|Posted by harpwriter on March 29, 2010 at 8:06 PM||comments (0)|
I eat 5k’s for breakfast.
Well, that’s not entirely true. I eat breakfast for breakfast, wait a few hours, then go out and run/walk a little over three miles. I’m training for a running event in May, hoping to beat the time I made on my first 5k last fall. I get outside three days a week and give my running shoes a nice workout. It’s good to spend a little time away from the keyboard, taking in some fresh air and watching the seasons change.
Ah, but the world isn’t always as it is this spring, dynamic and blooming. The winter landscape was sad study in monochrome. Aside from the occasional adventures afforded by ice and snow, my exercise runs were dismal and boring. Tromp tromp tromp. How many footfalls can a person endure through a monotonous landscape before going bonkers? The big race seemed too far away to take seriously but if I were to hang up the running shoes, I would surely end up regretting it.
Looking around online for inspiration, I stumbled upon the sport of joggling. The term was not entirely unfamiliar. I had heard of it in my college days, and could even lay claim to a bit of experience. An avid juggler in my college days, I would practice while walking to school, a useful kind of multitasking to improve my skills during what was otherwise wasted time. Of course, this was all done walking. I never jogged in those days, but felt a certain kinship upon hearing of the sport. Invented by the International Juggling Association, it is essentially juggling while you jog. It’s a whimsical take on fitness and sounds vaguely silly. Just the thought of it made me smile.
A few decades later, looking for something to break the monotony of my 5k training, I smiled again. My juggling was getting a little rusty anyway, and as a part time clown, I needed all the practice I could get. Besides, it’s still the ultimate in multi taskin, a chance to practice my juggling skills while also honing my athletic ability for the big run and burning a few extra calories to boot.
So off I go with three beanbags added to my equipment and the morning run is a little more entertaining these days, not only for me, but the neighbors as well. I was a bit self conscious at first, but no one is throwing tomatoes yet, and the garbage collectors and cable guys who prowl the neighborhood during my run all grin and wave. Joggling may be a nerdy sport, but no one seems to mind and I’m having fun with my exercise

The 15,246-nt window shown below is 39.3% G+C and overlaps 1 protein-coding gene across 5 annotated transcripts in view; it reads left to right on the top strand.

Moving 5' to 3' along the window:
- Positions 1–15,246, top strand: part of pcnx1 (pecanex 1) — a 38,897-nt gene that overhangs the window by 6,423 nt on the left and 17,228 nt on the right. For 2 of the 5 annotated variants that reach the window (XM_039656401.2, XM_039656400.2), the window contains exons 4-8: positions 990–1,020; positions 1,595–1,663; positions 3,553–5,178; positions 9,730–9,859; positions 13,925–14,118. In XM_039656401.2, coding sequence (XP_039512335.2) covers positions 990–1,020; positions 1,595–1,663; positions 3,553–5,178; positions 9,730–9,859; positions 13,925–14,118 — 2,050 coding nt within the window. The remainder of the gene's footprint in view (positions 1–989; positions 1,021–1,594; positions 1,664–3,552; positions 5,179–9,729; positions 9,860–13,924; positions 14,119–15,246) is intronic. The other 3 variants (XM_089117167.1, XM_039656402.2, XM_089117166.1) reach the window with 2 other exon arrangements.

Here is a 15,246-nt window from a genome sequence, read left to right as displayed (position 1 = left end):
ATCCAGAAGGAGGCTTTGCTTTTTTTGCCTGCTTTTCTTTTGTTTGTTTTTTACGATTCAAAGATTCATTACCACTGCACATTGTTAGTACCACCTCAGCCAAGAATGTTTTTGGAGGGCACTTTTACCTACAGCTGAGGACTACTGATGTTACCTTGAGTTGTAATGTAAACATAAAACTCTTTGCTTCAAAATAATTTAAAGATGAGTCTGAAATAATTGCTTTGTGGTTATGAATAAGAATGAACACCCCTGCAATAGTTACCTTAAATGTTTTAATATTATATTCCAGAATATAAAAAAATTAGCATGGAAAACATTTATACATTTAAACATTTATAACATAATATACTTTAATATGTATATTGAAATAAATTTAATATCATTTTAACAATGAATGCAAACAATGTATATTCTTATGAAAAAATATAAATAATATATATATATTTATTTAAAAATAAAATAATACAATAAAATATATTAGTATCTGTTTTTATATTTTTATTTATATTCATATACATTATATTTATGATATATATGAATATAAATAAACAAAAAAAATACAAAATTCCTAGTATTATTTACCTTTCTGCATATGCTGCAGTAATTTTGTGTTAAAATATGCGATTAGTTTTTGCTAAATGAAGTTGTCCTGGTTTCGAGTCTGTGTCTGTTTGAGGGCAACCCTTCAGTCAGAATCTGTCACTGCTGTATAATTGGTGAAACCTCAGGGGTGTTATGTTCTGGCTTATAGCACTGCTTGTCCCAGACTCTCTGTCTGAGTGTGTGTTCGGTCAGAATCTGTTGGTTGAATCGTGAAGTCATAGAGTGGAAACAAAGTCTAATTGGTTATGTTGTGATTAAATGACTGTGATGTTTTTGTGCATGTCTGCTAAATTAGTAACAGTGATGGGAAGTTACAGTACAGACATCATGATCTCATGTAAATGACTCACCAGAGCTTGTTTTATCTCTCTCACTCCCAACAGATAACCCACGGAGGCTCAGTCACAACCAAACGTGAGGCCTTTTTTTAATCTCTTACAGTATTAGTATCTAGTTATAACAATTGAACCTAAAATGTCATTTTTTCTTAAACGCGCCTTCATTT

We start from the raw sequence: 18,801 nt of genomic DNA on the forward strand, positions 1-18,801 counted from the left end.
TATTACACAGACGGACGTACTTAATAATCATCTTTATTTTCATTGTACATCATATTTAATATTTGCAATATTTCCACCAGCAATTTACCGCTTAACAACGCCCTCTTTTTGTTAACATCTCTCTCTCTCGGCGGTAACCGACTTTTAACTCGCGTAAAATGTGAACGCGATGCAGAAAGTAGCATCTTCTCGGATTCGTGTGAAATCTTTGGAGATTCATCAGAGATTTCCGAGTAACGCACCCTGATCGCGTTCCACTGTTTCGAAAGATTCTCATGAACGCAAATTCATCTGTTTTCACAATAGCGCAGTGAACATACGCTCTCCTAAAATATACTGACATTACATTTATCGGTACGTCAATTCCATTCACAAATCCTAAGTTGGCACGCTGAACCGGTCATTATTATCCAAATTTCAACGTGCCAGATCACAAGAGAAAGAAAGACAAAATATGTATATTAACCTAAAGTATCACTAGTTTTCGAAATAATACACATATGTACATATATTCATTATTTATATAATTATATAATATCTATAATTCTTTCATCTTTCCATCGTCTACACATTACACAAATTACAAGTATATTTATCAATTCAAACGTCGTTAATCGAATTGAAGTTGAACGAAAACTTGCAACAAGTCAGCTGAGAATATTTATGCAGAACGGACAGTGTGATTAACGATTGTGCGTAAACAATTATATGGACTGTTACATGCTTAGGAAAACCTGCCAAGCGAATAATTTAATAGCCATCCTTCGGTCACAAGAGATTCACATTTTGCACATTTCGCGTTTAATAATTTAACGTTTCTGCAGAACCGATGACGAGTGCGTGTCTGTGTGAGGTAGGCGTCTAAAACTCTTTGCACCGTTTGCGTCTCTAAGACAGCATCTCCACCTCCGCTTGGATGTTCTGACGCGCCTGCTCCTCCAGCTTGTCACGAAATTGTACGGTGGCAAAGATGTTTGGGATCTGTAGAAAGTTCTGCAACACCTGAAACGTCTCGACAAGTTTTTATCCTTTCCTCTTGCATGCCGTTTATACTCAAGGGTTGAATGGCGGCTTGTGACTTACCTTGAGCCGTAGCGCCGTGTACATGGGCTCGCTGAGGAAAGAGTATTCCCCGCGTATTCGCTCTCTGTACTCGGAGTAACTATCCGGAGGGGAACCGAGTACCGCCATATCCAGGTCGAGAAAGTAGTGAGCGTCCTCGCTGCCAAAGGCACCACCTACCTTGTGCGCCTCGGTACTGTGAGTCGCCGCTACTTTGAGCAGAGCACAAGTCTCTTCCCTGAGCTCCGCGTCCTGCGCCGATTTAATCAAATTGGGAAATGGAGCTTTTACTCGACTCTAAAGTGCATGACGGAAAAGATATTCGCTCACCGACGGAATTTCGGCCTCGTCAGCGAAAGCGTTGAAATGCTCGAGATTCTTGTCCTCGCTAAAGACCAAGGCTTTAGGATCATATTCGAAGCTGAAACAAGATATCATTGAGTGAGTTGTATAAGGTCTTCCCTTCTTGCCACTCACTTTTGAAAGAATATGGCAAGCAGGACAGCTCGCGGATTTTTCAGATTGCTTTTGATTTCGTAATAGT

Ultimately, that’s the goal. It isn’t supposed to be a punishment after all. Exercise should be fun. If I can have a good time while getting my body in good shape, it’s a win win.
|Posted by harpwriter on February 22, 2010 at 10:27 AM||comments (0)|
This writer wants to get ripped. No, I’m not talking about the destruction of manuscripts, I mean getting in the peak of physical condition. Building a little muscle and cardio health and losing some weight just seem like the thing to do..
It isn’t that I’m a complete couch potato. I’ve been an on again, off again moderate exerciser most of my life. Following suggested workouts in diet books, walking, taking belly dance classes, training for and actually running a 5k are all things I’ve done. I’ve practiced yoga, swam laps, experimented with weights and resistance bands, and studied ballet, jazz, and tap dancing. Despite all the above activities, my weight is not where it needs to be for my best health.
There’s a popular misconception that overweight people lie around watching TV and eating all day. I’m sure there are some who fit that stereotype but there are plenty of us who don’t. The usual advice to help people lose weight generally leaves me frustrated. I’ve been following most of those “easy weight loss tips” since high school. Drink eight glasses of water a day. Switch out sodas for diet soda or water. Eat your fruits and veggies. Dodge the fried foods, and desserts. Park your car on the far end of the lot and walk a little further. Lead an active lifestyle. Been there, done that, for the most part these are a way of life to me. Sorry folks, I don’t fit the stereotype and there’s no “easy way” this weight is coming off.
Some years ago I weighed sixty pounds more than I do now. I have no illusions as to how that poundage accumulated. I was eating all wrong and received the consequences in the form of about a hundred and ten pounds. My body was a very unhappy thing to live in at 260 pounds. Losing sixty pounds improved things considerably. I am physically a lot better off and have probably done a great service to my health.
Getting weight off and keeping it off for years is quite an accomplishment and I am proud, but it would be nice to improve upon that. Less obese is still overweight and holding off 60 pounds is not enough. There are still thirty to fifty extra pounds that I really don’t need, weight that stresses out my frame and puts extra strain on my heart, that increases my risk of cancer and slows me down at running events. I want it off me.
I want to become stronger too. They say weight lifting increases your muscle tone, which makes it easier to burn calories and lose weight. I’m all for that. More importantly for me, it helps you keep your bone mass. I’m allergic to dairy, and every calcium supplement out there swears that all the others are ineffective, so anything I can do to give myself an added edge in this area is a plus. As a female, I won’t develop big muscles, but in my days at the factory packing rotors I used to have great muscle tone. It could happen again and wouldn’t bother me to look more like an Amazon woman or Rosie the riveter and less like a couch potato.
So off I go, upgrading my training program. Signing up for another 5k in April. Investing in a bar to install over my office door. Pushup, pull ups, and stronger morning runs. Writing down everything I eat. Slowly the weight is dropping and hopefully the muscle ratio is going up.